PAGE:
His key point is that social networking (ie facebook, twitter, etc) is only valuable to the degree that it fosters real relationships; if it's not building conversation, trust and a willingness to serve and do for others it simply becomes a meaningless time waster.
This summer I've also been reading Here Comes Everybody by Clay Shirky and came upon this quote:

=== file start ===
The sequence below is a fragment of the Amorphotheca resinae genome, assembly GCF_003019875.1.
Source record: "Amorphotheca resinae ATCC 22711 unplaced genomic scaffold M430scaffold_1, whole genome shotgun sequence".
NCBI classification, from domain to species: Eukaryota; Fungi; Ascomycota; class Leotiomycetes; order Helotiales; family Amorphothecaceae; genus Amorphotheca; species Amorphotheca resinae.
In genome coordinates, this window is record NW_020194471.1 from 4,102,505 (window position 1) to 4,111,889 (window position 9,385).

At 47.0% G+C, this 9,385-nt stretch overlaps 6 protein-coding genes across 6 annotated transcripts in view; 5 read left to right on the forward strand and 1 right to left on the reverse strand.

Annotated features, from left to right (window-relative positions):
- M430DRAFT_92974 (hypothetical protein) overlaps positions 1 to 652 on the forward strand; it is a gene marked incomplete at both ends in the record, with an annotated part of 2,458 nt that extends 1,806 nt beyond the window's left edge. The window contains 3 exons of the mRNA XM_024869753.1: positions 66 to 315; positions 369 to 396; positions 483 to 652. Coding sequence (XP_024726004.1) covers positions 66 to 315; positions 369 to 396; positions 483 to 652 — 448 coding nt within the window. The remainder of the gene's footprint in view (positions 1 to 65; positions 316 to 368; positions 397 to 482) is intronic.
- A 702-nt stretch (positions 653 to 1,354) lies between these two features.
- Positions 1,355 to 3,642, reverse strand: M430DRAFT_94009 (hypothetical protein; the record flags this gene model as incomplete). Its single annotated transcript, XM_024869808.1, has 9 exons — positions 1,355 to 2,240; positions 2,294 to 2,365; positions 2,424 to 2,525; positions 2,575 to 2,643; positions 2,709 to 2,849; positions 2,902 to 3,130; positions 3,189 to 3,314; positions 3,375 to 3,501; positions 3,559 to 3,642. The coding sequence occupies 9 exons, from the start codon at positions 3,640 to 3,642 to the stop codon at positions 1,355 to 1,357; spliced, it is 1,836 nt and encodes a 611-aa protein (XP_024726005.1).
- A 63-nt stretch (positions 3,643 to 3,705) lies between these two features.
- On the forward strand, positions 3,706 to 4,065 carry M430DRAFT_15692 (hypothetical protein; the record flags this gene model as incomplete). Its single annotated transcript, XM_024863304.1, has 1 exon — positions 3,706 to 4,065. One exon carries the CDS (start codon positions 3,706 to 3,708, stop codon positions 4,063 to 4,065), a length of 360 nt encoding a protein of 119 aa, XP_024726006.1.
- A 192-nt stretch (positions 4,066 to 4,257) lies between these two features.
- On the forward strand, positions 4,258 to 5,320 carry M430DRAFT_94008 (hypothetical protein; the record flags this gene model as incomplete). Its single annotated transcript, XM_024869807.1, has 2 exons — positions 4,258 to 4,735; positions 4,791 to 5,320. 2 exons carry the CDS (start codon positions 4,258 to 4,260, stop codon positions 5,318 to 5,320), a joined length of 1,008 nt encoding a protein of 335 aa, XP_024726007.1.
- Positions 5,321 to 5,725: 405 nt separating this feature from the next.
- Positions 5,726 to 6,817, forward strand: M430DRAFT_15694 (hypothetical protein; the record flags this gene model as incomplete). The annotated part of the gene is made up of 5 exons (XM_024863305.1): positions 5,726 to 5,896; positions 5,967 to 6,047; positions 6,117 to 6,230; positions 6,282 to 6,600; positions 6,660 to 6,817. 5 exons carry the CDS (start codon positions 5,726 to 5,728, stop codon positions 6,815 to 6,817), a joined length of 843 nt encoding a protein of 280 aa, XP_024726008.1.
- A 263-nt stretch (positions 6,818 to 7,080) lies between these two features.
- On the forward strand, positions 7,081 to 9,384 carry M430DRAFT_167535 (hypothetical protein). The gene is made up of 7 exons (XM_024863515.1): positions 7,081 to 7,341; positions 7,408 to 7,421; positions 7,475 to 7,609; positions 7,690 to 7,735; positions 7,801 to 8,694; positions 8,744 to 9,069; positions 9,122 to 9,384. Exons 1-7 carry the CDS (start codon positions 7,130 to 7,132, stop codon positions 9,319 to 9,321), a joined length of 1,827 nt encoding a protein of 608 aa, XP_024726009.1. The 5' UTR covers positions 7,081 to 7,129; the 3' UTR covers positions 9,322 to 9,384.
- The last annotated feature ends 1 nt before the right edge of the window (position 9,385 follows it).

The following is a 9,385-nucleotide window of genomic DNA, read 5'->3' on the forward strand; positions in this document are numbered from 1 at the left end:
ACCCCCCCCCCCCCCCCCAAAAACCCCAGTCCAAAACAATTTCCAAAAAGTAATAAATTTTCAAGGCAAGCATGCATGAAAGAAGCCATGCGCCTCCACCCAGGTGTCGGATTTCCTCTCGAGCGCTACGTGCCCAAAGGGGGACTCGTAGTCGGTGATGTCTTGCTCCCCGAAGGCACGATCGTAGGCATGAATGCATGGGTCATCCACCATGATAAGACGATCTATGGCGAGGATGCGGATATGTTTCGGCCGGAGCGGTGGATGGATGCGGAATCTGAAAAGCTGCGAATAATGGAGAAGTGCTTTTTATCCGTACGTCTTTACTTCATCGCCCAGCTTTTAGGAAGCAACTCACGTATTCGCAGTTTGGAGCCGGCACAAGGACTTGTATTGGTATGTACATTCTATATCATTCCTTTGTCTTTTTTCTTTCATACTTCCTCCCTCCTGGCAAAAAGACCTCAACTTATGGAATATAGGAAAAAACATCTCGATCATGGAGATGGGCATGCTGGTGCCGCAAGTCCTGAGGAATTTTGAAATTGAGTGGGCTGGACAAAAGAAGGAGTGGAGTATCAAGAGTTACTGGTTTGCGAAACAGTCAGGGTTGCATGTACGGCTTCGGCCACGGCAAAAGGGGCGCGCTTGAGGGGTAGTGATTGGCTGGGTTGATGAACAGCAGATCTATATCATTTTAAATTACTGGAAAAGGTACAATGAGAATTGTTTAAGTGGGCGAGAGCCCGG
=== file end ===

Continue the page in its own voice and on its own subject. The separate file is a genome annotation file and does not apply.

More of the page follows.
"We don't often talk about love when trying to describe the public world, because love seems too squishy and too private. What has happened, though, and what is still happening in our historical moment, is that love has become a lot less squishy and a lot less private. Love has a half-life too, as well as a radius, and we're used to both of those being small. We can affect the people we love, but the longevity and social distance of love are both constrained. Or were constrained - now we can do things for strangers who do things for us, at a low enough cost to make that kind of behavior attractive, and those effects can last well beyond our original contribution. Our social tools are turning love into a renewable building material. When people care enough, they can come together and accomplish things of a scope and longevity that were previously impossible; they can do big things for love."One small example of how I've recently seen this at work was in a simple status update my friend Jeff posted on facebook a couple weeks ago. He made a quick reference about meeting a homeless family in the park, and asked if anyone knew of some resources that might help them. People came through, and within 48 hours the family was in a hotel room. It was a quick appeal on Jeff's part a few years ago getting that kind of support might have meant spending a few hours on the phone; now all it took was a simply status update (2-3 minutes of his time). But also, the response was based on this network of people who actually know Jeff and know his judgement and insight can be trusted, leading them to step up and assist this family. There is beauty and power in social networking, but we must always be careful that the medium always be a medium for that larger work of love - helping others and changing lives, instead of becoming an idol of love unto itself.